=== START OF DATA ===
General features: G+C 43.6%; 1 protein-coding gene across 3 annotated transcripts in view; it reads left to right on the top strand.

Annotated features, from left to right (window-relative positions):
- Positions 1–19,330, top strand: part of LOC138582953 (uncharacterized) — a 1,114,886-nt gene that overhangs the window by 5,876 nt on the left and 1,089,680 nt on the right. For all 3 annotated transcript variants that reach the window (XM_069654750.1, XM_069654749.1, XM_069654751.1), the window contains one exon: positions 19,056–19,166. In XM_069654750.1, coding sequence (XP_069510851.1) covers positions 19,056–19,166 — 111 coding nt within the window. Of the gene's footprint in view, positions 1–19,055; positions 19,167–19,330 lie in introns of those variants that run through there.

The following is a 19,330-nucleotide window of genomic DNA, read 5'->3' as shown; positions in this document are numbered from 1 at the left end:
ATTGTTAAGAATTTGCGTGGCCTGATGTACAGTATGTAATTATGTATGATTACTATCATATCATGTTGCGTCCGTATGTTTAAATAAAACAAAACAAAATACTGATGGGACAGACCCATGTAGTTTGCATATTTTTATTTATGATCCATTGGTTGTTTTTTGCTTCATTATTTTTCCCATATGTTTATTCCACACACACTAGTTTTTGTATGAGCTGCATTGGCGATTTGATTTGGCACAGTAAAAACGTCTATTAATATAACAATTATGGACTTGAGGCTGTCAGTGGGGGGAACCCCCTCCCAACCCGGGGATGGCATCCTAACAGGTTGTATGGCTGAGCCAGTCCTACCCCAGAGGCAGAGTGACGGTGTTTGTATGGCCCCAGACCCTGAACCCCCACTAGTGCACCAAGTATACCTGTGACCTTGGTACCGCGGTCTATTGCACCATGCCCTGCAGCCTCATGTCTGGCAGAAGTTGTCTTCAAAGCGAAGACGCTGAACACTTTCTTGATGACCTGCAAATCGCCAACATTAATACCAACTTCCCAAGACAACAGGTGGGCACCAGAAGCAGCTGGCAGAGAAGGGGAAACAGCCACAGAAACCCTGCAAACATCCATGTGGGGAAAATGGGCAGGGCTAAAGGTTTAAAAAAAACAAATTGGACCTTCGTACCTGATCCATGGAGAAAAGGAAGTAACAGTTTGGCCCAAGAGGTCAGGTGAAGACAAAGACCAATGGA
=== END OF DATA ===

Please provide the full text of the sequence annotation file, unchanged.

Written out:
General features: G+C 43.6%; 1 protein-coding gene across 3 annotated transcripts in view; it reads left to right on the top strand.

Annotated features, from left to right (window-relative positions):
- Positions 1–19,330, top strand: part of LOC138582953 (uncharacterized) — a 1,114,886-nt gene that overhangs the window by 5,876 nt on the left and 1,089,680 nt on the right. For all 3 annotated transcript variants that reach the window (XM_069654750.1, XM_069654749.1, XM_069654751.1), the window contains one exon: positions 19,056–19,166. In XM_069654750.1, coding sequence (XP_069510851.1) covers positions 19,056–19,166 — 111 coding nt within the window. Of the gene's footprint in view, positions 1–19,055; positions 19,167–19,330 lie in introns of those variants that run through there.

The following is a 19,330-nucleotide window of genomic DNA, read 5'->3' as shown; positions in this document are numbered from 1 at the left end:
ATTGTTAAGAATTTGCGTGGCCTGATGTACAGTATGTAATTATGTATGATTACTATCATATCATGTTGCGTCCGTATGTTTAAATAAAACAAAACAAAATACTGATGGGACAGACCCATGTAGTTTGCATATTTTTATTTATGATCCATTGGTTGTTTTTTGCTTCATTATTTTTCCCATATGTTTATTCCACACACACTAGTTTTTGTATGAGCTGCATTGGCGATTTGATTTGGCACAGTAAAAACGTCTATTAATATAACAATTATGGACTTGAGGCTGTCAGTGGGGGGAACCCCCTCCCAACCCGGGGATGGCATCCTAACAGGTTGTATGGCTGAGCCAGTCCTACCCCAGAGGCAGAGTGACGGTGTTTGTATGGCCCCAGACCCTGAACCCCCACTAGTGCACCAAGTATACCTGTGACCTTGGTACCGCGGTCTATTGCACCATGCCCTGCAGCCTCATGTCTGGCAGAAGTTGTCTTCAAAGCGAAGACGCTGAACACTTTCTTGATGACCTGCAAATCGCCAACATTAATACCAACTTCCCAAGACAACAGGTGGGCACCAGAAGCAGCTGGCAGAGAAGGGGAAACAGCCACAGAAACCCTGCAAACATCCATGTGGGGAAAATGGGCAGGGCTAAAGGTTTAAAAAAAACAAATTGGACCTTCGTACCTGATCCATGGAGAAAAGGAAGTAACAGTTTGGCCCAAGAGGTCAGGTGAAGACAAAGACCAATGGA